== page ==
The conclusion I’m edging towards is that the Royal Mail does need both an injection of cash and a shot in the arm. We can’t continue to run the Royal Mail along current lines, where modernisation is resisted so that people can be kept in their jobs; but you can’t run a business or a public service as a job creation scheme. What I’m interested in finding out now is whether we do really need to bring in a private sector partner to achieve this. Can Royal Mail borrow the necessary funds? They’ve been promised a level playing field re downstream access, (although this has only just been announced and I need to look into the details). Will that be enough to halt the slide in their profits? What would be the impact of a private sector partner on the workforce and the business?
That’s enough for now, not least because I’ve got to read up on Fred the Shred for a radio piece I’m doing at 11pm. No doubt there are things I’ve missed out, or points I haven’t covered, particularly as I haven't had a chance yet to study what Peter Mandelson announced in the Lords on Thursday, so feel free to pull me up on them. I’ve agreed to meet the CWU again soon and there will no doubt be more discussions in Westminster this week.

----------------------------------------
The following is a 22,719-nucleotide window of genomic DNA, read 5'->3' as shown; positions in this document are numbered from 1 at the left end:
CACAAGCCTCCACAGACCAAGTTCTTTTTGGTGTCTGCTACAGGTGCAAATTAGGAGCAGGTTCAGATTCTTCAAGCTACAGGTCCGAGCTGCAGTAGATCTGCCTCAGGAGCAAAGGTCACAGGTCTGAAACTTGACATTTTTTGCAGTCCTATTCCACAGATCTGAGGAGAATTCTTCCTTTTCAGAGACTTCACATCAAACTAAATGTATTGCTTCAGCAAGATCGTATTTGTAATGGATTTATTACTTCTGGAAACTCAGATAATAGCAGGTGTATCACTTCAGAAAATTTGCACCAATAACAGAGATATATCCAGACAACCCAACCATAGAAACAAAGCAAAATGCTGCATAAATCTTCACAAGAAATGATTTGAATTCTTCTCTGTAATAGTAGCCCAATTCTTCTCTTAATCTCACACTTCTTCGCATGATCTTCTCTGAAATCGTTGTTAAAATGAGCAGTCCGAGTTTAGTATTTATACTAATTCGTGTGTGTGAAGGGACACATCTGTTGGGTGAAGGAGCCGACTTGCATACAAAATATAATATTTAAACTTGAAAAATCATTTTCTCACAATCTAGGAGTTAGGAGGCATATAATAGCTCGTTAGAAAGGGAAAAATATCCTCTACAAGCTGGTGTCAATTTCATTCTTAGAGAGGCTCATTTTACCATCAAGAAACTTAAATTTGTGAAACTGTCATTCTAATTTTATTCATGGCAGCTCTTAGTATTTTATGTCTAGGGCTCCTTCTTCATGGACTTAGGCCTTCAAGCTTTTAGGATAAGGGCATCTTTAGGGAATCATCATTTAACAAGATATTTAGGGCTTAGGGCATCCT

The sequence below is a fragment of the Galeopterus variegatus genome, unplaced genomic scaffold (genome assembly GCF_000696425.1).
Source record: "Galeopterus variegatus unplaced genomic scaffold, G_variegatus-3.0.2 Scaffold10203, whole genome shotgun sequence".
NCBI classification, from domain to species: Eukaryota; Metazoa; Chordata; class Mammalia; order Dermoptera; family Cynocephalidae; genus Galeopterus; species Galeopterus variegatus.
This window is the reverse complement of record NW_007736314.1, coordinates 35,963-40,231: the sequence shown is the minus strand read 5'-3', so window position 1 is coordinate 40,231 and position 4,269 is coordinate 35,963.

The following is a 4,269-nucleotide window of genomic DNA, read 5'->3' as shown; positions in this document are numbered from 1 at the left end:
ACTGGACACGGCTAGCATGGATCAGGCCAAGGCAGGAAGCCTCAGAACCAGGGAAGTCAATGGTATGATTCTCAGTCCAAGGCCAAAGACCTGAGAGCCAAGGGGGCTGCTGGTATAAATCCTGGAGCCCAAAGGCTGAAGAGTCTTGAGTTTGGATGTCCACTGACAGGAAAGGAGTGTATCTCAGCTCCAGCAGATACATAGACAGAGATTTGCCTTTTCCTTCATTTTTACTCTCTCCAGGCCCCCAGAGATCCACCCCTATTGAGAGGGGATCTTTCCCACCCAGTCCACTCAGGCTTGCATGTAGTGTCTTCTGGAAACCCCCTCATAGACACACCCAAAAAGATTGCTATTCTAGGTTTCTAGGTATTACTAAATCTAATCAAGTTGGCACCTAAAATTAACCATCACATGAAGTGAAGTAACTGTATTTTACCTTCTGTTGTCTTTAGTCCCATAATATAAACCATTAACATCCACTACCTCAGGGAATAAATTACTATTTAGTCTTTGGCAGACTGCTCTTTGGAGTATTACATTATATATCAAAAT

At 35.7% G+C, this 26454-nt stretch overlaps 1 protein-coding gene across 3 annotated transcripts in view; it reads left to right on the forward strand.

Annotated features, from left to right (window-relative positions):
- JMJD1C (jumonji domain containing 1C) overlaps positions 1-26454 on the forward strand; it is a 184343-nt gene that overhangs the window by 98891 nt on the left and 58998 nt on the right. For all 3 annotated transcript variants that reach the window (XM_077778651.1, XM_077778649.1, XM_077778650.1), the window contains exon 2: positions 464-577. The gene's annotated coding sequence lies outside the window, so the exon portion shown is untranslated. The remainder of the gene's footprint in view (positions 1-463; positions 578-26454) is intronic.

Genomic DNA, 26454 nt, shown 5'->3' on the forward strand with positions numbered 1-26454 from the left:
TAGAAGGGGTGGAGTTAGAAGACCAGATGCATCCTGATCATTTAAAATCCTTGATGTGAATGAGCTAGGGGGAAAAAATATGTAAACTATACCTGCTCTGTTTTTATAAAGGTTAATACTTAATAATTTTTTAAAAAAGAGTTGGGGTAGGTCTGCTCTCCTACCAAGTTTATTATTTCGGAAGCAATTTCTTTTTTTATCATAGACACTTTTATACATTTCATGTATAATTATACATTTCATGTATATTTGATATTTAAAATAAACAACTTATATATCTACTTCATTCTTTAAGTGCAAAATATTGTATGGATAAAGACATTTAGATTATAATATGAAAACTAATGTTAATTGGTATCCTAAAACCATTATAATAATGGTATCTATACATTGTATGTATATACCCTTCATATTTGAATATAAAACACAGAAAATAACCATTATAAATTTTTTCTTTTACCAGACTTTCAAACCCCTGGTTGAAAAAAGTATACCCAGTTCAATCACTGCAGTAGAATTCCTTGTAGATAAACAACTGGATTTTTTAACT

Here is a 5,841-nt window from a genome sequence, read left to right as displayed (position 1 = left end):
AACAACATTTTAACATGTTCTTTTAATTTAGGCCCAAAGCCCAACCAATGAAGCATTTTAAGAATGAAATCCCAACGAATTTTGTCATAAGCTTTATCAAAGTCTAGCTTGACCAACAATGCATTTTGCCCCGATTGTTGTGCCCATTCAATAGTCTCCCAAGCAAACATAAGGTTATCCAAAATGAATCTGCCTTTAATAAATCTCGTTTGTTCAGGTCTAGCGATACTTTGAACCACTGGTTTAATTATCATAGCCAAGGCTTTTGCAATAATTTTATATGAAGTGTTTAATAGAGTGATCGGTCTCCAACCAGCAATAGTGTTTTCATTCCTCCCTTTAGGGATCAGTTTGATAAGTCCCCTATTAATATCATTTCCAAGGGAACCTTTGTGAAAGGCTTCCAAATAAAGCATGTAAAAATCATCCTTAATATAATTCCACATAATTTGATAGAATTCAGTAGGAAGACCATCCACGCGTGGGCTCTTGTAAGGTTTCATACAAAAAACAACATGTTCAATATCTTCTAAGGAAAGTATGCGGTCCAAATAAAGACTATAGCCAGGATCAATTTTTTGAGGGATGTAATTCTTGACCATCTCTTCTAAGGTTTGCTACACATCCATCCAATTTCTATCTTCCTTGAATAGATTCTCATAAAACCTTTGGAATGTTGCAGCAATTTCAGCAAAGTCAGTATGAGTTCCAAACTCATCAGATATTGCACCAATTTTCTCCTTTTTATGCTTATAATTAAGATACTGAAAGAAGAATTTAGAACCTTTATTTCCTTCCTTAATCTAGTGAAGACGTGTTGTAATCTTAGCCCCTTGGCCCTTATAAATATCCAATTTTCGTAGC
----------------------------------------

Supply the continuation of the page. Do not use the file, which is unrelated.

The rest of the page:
I may also blog at some point about the politics of this. There’s sometimes a tendency amongst MPs to take the easy option when they’re being lobbied hard – to sign the EDM, to do what their party members are saying. Some are arguing that regardless of the merits of part-privatisation, we shouldn’t be doing something so controversial when we’re behind in the polls and only a year away at most from a general election. But – enough for now!
P.S. LabourList is covering this issue in some detail, pulling together various views - which I think will turn out to be one of the strengths of the site, i.e. when it comes to 'hot topics' engaging the party.
Have just remember another key concern of the CWU - that part-privatisation would inexorably lead to full privatisation under a future (hypothetical) Conservative government. But I think full privatisation will be on their agenda anyway. Implementation of the Hooper recommendation could, if it puts Royal Mail on a sounder commercial footing, put a halt to such plans.